General Motors now says the first sign of the ignition switch problem that led to its massive recall last month came in 2001 during development of the 2003 Saturn Ion.
GM made the disclosure in an update of its recall chronology filed with federal regulators and posted late Wednesday.
The document is an amendment to the time line that GM filed with the National Highway Traffic Safety Administration last month.
The company says that it only now is reporting the 2001 incident because it only discovered a record of it last month.. After an initial recall, GM looked into other cars that used the same switch and then more than doubled the number of models and cars recalled, including the 2003 Ion, which is the earliest vehicle in the recall.
The earliest report until now was in 2004 during development of the 2005 Cobalt and it is more detailed. In that case, an engineer had the car stall while driving, according to depositions in a now-settled civil lawsuit against GM.
Engineers were able to replicate the problem and proposed solutions, according to GM's filing, but a decision was made not to adopt them, "after consideration of the lead time required, cost and effectiveness."
GM says that the 2001 Ion report found "low detent pressure force" in the switch. The detent is the part of the switch's inner workings that keeps it from rotating from one setting to another unless the driver turns the key.
Low force could allow it to move unintentionally out of the "run" position while underway into the "accessory" position, shutting off the engine and disabling safety systems -- the problem for which GM now has recalled 1.62 million vehicles worldwide, 1,37 million of those in the U.S.
The company said a change was made to the switch in 2001, the matter was closed and the Ion went on sale.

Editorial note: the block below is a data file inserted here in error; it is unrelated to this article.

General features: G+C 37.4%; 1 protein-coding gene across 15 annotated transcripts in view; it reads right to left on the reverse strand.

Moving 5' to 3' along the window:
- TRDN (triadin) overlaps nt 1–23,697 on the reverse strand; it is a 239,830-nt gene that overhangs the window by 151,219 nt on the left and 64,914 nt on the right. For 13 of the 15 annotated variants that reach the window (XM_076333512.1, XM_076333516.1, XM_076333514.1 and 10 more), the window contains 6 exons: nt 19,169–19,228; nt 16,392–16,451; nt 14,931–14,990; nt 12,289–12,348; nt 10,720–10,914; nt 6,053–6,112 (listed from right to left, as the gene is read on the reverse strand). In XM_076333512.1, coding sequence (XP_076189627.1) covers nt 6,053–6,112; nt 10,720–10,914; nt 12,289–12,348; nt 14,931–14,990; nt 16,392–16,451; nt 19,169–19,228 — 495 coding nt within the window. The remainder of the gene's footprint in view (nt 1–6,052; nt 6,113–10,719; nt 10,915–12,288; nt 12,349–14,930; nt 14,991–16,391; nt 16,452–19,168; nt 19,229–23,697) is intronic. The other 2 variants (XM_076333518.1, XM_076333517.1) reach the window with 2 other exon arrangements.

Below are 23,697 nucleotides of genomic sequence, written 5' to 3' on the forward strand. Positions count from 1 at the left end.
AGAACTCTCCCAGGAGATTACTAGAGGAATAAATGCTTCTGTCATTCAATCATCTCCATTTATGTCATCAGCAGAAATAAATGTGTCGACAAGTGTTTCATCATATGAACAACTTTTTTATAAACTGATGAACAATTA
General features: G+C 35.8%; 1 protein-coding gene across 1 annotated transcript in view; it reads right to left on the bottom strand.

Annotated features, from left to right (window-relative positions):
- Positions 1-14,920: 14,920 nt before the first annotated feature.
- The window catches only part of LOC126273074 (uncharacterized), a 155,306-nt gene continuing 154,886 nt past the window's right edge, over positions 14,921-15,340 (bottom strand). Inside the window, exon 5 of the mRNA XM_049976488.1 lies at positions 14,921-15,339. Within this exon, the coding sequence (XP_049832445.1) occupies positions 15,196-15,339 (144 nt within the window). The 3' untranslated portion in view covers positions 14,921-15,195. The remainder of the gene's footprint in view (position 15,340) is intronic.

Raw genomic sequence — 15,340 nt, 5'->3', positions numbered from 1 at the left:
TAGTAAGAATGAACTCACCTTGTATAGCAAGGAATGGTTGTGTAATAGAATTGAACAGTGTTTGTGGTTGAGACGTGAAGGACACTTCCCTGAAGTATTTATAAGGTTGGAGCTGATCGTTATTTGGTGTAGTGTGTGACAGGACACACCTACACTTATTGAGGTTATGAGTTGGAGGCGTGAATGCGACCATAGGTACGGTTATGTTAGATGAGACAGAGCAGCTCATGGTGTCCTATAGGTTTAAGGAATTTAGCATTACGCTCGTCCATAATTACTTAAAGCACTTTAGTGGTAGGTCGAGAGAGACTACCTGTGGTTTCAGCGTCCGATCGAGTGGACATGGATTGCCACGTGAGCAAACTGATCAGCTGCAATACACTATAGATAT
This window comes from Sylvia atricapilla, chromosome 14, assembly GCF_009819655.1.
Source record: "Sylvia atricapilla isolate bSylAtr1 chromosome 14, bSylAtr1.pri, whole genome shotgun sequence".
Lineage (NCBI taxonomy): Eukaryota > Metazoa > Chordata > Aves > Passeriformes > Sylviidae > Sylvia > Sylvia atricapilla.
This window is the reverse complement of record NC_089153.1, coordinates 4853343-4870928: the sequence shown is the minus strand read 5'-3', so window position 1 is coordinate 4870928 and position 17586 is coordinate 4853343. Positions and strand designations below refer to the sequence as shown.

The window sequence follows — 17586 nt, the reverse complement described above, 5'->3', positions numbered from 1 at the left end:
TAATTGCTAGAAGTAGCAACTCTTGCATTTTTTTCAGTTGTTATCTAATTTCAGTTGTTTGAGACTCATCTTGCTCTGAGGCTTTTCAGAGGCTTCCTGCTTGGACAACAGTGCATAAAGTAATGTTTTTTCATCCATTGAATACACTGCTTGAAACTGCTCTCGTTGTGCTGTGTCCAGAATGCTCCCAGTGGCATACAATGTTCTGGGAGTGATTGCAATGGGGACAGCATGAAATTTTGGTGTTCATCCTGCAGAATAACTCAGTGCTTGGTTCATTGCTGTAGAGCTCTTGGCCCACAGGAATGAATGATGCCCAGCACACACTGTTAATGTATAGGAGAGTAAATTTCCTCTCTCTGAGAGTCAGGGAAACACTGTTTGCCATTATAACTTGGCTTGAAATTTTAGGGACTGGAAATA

But the search of the records, according to GM's amended time line, also found that a dealer service technician reported an incident of a stall while driving in an Ion in 2003. It said the technician noted the car owner had "several keys on the key ring" and that the "additional weight of the keys had worn out the ignition switch." GM said the tech replaced the switch and again the matter was closed.
The new chronology says that GM knows of four fatalities in 2004 Saturn Ions, which should have had the "design change" switch referred to in the 2001 report.
The chronology says that in February GM searched records for all the vehicles using this switch and the recall of the 2005-07 Chevy Cobalt and 2007 Pontiac G5 then was expanded to include the 2003-07 Saturn Ion, the 2006-07 Chevy HHR, the 2006-07 Pontiac Solstice and the 2007 Saturn Sky.
GM has said that a heavy key ring -- the problem cited in 2003 with the Ion -- will make it more likely for the faulty switches to slip out of "run" and cut off power. It is advising owners of the recalled models to strip everything from their ignition key and use only the key itself while driving.